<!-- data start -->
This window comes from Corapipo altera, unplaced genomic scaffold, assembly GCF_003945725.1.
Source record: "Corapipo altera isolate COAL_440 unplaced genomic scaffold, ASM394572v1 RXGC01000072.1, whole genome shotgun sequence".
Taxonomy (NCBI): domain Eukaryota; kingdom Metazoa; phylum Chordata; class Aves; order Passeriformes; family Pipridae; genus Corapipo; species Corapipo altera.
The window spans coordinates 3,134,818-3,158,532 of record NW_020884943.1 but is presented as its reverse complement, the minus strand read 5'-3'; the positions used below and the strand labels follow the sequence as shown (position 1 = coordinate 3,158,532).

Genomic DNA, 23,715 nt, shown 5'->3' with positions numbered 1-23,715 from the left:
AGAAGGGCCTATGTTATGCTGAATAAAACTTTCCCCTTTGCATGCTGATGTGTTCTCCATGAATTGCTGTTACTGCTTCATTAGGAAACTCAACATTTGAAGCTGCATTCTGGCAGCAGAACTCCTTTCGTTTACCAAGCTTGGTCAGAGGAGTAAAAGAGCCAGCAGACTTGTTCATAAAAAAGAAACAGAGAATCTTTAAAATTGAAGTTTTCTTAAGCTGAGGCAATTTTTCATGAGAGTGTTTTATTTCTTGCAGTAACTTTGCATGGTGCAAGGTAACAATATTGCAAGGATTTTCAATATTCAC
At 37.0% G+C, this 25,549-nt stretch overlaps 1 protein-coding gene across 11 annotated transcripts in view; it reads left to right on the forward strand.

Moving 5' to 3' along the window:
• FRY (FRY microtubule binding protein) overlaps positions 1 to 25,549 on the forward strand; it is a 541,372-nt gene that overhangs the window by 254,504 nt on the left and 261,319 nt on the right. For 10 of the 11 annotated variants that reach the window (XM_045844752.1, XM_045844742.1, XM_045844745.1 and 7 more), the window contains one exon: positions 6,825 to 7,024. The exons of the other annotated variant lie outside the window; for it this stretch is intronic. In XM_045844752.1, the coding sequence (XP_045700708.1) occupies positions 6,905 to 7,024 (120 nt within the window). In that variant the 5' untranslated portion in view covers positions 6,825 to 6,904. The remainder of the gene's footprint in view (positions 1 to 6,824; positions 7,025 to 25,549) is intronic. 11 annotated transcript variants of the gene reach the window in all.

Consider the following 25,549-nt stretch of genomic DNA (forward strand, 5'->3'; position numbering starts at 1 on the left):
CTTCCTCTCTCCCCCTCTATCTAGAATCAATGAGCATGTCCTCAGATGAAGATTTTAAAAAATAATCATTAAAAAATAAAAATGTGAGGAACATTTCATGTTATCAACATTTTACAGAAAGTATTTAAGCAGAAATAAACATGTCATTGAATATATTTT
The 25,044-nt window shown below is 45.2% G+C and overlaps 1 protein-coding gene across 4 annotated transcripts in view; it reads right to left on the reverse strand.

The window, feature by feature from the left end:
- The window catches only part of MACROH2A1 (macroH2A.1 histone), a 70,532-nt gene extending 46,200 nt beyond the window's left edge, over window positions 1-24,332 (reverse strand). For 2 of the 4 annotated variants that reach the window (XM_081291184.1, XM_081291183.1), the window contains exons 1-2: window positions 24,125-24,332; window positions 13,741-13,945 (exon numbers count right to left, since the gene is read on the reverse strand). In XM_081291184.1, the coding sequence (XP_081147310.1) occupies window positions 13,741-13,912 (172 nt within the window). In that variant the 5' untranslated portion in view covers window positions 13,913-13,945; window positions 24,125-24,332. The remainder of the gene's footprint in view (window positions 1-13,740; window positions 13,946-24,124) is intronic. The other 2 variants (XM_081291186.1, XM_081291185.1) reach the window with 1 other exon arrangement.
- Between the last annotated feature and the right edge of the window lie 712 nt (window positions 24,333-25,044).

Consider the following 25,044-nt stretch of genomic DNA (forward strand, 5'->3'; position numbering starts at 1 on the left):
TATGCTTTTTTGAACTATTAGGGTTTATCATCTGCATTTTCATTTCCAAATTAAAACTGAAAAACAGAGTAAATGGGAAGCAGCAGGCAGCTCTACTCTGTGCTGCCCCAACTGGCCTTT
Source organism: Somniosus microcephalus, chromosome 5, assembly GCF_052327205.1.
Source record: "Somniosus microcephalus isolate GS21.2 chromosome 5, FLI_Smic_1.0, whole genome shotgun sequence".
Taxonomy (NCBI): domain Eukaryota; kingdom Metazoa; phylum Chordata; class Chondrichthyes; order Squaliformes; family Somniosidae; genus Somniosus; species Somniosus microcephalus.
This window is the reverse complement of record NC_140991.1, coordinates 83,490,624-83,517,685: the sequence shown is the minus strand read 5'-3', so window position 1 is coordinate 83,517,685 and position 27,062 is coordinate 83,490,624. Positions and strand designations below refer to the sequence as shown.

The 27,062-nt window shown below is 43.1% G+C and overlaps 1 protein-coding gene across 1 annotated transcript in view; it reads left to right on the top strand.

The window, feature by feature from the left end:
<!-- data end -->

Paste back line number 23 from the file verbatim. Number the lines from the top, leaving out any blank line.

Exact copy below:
The window, feature by feature from the left end: